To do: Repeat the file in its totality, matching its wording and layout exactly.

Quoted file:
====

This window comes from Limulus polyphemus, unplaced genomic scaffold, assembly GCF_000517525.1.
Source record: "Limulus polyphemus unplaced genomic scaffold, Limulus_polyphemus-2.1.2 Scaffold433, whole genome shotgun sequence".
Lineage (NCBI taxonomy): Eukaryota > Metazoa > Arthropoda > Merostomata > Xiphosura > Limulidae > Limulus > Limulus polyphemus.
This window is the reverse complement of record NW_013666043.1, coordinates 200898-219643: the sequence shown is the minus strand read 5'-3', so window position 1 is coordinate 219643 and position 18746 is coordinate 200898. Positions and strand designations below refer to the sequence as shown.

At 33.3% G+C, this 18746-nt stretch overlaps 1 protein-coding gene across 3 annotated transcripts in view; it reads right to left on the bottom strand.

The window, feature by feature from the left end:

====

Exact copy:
This window comes from Limulus polyphemus, unplaced genomic scaffold, assembly GCF_000517525.1.
Source record: "Limulus polyphemus unplaced genomic scaffold, Limulus_polyphemus-2.1.2 Scaffold433, whole genome shotgun sequence".
Lineage (NCBI taxonomy): Eukaryota > Metazoa > Arthropoda > Merostomata > Xiphosura > Limulidae > Limulus > Limulus polyphemus.
This window is the reverse complement of record NW_013666043.1, coordinates 200898-219643: the sequence shown is the minus strand read 5'-3', so window position 1 is coordinate 219643 and position 18746 is coordinate 200898. Positions and strand designations below refer to the sequence as shown.

At 33.3% G+C, this 18746-nt stretch overlaps 1 protein-coding gene across 3 annotated transcripts in view; it reads right to left on the bottom strand.

The window, feature by feature from the left end: